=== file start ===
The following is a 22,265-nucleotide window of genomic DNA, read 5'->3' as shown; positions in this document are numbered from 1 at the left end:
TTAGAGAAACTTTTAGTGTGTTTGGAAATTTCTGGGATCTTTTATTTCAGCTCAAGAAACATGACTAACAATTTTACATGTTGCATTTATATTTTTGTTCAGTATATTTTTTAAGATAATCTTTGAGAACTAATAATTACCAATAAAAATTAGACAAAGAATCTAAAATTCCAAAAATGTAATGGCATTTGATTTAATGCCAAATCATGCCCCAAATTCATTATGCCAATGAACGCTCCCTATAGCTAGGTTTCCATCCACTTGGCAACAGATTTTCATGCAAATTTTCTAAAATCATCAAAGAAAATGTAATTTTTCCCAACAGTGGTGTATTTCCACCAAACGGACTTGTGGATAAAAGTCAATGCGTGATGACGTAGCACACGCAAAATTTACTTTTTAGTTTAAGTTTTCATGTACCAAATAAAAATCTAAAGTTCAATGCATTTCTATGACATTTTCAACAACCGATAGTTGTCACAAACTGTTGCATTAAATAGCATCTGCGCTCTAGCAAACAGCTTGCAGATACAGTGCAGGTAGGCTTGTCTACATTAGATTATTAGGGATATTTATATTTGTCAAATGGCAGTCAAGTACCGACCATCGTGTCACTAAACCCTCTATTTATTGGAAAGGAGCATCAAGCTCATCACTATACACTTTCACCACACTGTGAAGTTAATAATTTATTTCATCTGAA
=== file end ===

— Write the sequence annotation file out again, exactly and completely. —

The following is a 22,265-nucleotide window of genomic DNA, read 5'->3' as shown; positions in this document are numbered from 1 at the left end:
TTAGAGAAACTTTTAGTGTGTTTGGAAATTTCTGGGATCTTTTATTTCAGCTCAAGAAACATGACTAACAATTTTACATGTTGCATTTATATTTTTGTTCAGTATATTTTTTAAGATAATCTTTGAGAACTAATAATTACCAATAAAAATTAGACAAAGAATCTAAAATTCCAAAAATGTAATGGCATTTGATTTAATGCCAAATCATGCCCCAAATTCATTATGCCAATGAACGCTCCCTATAGCTAGGTTTCCATCCACTTGGCAACAGATTTTCATGCAAATTTTCTAAAATCATCAAAGAAAATGTAATTTTTCCCAACAGTGGTGTATTTCCACCAAACGGACTTGTGGATAAAAGTCAATGCGTGATGACGTAGCACACGCAAAATTTACTTTTTAGTTTAAGTTTTCATGTACCAAATAAAAATCTAAAGTTCAATGCATTTCTATGACATTTTCAACAACCGATAGTTGTCACAAACTGTTGCATTAAATAGCATCTGCGCTCTAGCAAACAGCTTGCAGATACAGTGCAGGTAGGCTTGTCTACATTAGATTATTAGGGATATTTATATTTGTCAAATGGCAGTCAAGTACCGACCATCGTGTCACTAAACCCTCTATTTATTGGAAAGGAGCATCAAGCTCATCACTATACACTTTCACCACACTGTGAAGTTAATAATTTATTTCATCTGAA